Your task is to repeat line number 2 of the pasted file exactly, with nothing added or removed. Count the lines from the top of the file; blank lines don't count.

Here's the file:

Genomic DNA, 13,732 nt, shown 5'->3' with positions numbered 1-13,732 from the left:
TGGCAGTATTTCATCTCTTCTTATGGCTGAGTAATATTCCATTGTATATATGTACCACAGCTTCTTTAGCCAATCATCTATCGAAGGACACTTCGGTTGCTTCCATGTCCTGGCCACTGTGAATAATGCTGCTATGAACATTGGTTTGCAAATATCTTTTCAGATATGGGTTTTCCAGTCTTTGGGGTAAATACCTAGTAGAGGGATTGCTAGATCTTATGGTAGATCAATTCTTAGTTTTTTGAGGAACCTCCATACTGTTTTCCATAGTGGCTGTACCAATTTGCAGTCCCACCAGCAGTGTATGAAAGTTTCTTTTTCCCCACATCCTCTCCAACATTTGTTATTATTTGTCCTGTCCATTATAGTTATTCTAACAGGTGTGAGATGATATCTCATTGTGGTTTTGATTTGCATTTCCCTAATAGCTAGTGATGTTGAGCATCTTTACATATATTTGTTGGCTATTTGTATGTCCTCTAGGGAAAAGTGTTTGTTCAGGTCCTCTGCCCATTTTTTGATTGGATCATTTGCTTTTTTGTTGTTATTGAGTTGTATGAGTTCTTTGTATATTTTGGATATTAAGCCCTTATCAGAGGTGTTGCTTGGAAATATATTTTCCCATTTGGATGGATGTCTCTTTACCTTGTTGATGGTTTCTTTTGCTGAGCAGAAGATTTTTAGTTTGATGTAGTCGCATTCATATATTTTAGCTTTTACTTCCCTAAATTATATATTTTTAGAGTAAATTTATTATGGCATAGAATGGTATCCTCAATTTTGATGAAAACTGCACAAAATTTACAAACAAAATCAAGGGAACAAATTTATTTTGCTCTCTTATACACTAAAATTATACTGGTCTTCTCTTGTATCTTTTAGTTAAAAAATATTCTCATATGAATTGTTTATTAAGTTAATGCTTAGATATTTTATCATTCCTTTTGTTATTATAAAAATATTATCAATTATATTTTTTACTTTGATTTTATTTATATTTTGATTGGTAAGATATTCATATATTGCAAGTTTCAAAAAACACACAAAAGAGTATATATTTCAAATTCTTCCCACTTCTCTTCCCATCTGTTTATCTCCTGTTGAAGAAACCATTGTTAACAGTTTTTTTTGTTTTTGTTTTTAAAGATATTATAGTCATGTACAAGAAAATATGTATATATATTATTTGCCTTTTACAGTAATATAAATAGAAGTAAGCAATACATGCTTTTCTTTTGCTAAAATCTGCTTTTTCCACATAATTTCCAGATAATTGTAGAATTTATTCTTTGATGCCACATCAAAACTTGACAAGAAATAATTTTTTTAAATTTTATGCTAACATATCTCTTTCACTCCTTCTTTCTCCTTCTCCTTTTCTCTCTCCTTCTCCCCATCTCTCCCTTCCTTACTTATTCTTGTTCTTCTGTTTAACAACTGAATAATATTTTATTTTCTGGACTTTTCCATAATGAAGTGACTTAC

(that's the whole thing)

TGGCAGTATTTCATCTCTTCTTATGGCTGAGTAATATTCCATTGTATATATGTACCACAGCTTCTTTAGCCAATCATCTATCGAAGGACACTTCGGTTGCTTCCATGTCCTGGCCACTGTGAATAATGCTGCTATGAACATTGGTTTGCAAATATCTTTTCAGATATGGGTTTTCCAGTCTTTGGGGTAAATACCTAGTAGAGGGATTGCTAGATCTTATGGTAGATCAATTCTTAGTTTTTTGAGGAACCTCCATACTGTTTTCCATAGTGGCTGTACCAATTTGCAGTCCCACCAGCAGTGTATGAAAGTTTCTTTTTCCCCACATCCTCTCCAACATTTGTTATTATTTGTCCTGTCCATTATAGTTATTCTAACAGGTGTGAGATGATATCTCATTGTGGTTTTGATTTGCATTTCCCTAATAGCTAGTGATGTTGAGCATCTTTACATATATTTGTTGGCTATTTGTATGTCCTCTAGGGAAAAGTGTTTGTTCAGGTCCTCTGCCCATTTTTTGATTGGATCATTTGCTTTTTTGTTGTTATTGAGTTGTATGAGTTCTTTGTATATTTTGGATATTAAGCCCTTATCAGAGGTGTTGCTTGGAAATATATTTTCCCATTTGGATGGATGTCTCTTTACCTTGTTGATGGTTTCTTTTGCTGAGCAGAAGATTTTTAGTTTGATGTAGTCGCATTCATATATTTTAGCTTTTACTTCCCTAAATTATATATTTTTAGAGTAAATTTATTATGGCATAGAATGGTATCCTCAATTTTGATGAAAACTGCACAAAATTTACAAACAAAATCAAGGGAACAAATTTATTTTGCTCTCTTATACACTAAAATTATACTGGTCTTCTCTTGTATCTTTTAGTTAAAAAATATTCTCATATGAATTGTTTATTAAGTTAATGCTTAGATATTTTATCATTCCTTTTGTTATTATAAAAATATTATCAATTATATTTTTTACTTTGATTTTATTTATATTTTGATTGGTAAGATATTCATATATTGCAAGTTTCAAAAAACACACAAAAGAGTATATATTTCAAATTCTTCCCACTTCTCTTCCCATCTGTTTATCTCCTGTTGAAGAAACCATTGTTAACAGTTTTTTTTGTTTTTGTTTTTAAAGATATTATAGTCATGTACAAGAAAATATGTATATATATTATTTGCCTTTTACAGTAATATAAATAGAAGTAAGCAATACATGCTTTTCTTTTGCTAAAATCTGCTTTTTCCACATAATTTCCAGATAATTGTAGAATTTATTCTTTGATGCCACATCAAAACTTGACAAGAAATAATTTTTTTAAATTTTATGCTAACATATCTCTTTCACTCCTTCTTTCTCCTTCTCCTTTTCTCTCTCCTTCTCCCCATCTCTCCCTTCCTTACTTATTCTTGTTCTTCTGTTTAACAACTGAATAATATTTTATTTTCTGGACTTTTCCATAATGAAGTGACTTAC